Another reaction from the incident has much to do with a long –existing controversy, pertaining to the American second amendment and the ease with which one can purchase weapons in the country. One side has raised the banner once more urging for tighter control over gun sales, whilst the other staunchly defends the American citizen’s right to bear arms. Some of the groups advocating gun control have condemned the security company that had employed Omar, G4S, the world’s largest security company which has had dealings with the United States’ government and Israel as well.
The ease with which one is able to purchase guns in America is alarming, as evidenced by numerous other shootings and crimes involving firearms, but perhaps the gun debate is a symptom of a deeper disease.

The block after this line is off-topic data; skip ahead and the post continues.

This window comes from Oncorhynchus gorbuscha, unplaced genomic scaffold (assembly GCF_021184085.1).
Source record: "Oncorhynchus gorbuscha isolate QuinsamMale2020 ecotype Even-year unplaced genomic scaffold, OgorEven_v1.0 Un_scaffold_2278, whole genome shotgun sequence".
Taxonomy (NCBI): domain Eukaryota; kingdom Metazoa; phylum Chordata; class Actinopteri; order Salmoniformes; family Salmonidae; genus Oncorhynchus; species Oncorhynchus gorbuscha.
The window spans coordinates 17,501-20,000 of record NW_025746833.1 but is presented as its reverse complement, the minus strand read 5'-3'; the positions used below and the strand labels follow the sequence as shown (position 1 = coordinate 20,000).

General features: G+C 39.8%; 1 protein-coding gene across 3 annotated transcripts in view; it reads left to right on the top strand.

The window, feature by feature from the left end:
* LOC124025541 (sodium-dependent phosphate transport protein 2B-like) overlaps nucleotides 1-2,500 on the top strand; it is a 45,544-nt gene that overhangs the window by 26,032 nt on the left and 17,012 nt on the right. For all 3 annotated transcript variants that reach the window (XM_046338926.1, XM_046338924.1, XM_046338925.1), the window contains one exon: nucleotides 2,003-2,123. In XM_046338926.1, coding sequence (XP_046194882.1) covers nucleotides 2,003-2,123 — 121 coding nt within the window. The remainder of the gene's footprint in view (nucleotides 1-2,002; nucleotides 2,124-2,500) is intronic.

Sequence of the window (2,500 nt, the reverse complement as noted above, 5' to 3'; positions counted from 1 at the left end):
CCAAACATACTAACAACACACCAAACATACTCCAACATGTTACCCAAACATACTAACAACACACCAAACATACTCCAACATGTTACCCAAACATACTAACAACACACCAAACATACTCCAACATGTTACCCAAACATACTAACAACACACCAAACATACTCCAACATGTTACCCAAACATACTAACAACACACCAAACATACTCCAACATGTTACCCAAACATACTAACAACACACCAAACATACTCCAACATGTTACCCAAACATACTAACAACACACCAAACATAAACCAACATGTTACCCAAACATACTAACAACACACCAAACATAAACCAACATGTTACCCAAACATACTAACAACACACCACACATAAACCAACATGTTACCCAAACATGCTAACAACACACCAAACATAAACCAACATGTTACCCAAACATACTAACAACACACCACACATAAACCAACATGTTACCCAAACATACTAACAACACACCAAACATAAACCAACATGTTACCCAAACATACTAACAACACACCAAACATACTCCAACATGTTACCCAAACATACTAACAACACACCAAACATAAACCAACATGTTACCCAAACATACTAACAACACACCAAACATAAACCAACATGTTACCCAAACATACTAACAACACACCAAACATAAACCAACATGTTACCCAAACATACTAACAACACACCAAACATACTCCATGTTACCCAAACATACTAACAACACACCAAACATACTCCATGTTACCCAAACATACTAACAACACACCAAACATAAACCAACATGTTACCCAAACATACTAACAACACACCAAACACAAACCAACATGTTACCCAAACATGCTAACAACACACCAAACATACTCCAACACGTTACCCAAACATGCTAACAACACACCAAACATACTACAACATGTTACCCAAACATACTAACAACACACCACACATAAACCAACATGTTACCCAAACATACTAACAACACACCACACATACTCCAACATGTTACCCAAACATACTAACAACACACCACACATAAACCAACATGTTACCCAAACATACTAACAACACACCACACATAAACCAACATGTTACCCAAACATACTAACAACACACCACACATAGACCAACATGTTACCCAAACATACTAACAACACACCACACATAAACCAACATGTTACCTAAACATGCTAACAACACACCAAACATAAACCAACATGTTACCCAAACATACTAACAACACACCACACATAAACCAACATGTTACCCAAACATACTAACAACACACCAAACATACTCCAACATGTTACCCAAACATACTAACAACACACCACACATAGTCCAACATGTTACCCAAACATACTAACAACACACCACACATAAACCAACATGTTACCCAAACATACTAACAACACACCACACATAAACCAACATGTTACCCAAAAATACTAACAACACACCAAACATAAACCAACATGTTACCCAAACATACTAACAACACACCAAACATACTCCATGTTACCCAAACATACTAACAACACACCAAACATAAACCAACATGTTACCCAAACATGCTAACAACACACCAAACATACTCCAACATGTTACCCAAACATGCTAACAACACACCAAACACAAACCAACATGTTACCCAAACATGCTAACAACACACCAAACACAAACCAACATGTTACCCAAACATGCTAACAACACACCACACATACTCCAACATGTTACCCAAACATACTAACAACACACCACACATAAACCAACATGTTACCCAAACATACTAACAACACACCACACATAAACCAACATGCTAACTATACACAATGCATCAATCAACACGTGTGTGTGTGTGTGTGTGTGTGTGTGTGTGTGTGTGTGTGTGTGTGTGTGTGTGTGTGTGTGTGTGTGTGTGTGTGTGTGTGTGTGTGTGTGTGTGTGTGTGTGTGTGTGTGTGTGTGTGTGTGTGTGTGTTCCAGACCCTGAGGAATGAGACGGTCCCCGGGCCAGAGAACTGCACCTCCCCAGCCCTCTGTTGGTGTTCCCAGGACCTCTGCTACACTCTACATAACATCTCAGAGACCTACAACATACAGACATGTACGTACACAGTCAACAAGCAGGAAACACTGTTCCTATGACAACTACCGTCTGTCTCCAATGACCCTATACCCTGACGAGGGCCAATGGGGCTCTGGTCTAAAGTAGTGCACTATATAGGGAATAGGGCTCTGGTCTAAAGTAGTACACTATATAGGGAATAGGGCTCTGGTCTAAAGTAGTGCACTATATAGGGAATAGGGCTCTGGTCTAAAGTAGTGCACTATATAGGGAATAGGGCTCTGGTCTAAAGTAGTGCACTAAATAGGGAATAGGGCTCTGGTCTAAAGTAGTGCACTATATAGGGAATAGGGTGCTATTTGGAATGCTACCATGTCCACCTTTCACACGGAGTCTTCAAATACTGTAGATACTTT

The deeper disease is a culture of violence which is pervasive in American society. It is rooted in US history itself since the US as we know it today was born from the annihilation of the indigenous American Indians. It was built upon the massacres of the African slave population. From the nineteenth century the US elites created a colonial empire through violence which has now evolved into a hegemonic power that sustains itself through military bases and wars.
The tragedy of Orlando one hopes will persuade at least a fraction of the US intelligentsia to look deeply into the hegemony and violence that is embedded in the nation’s genes.
(Hassanal Noor Rashid is Programme Coordinator at the International Movement for a Just World (JUST)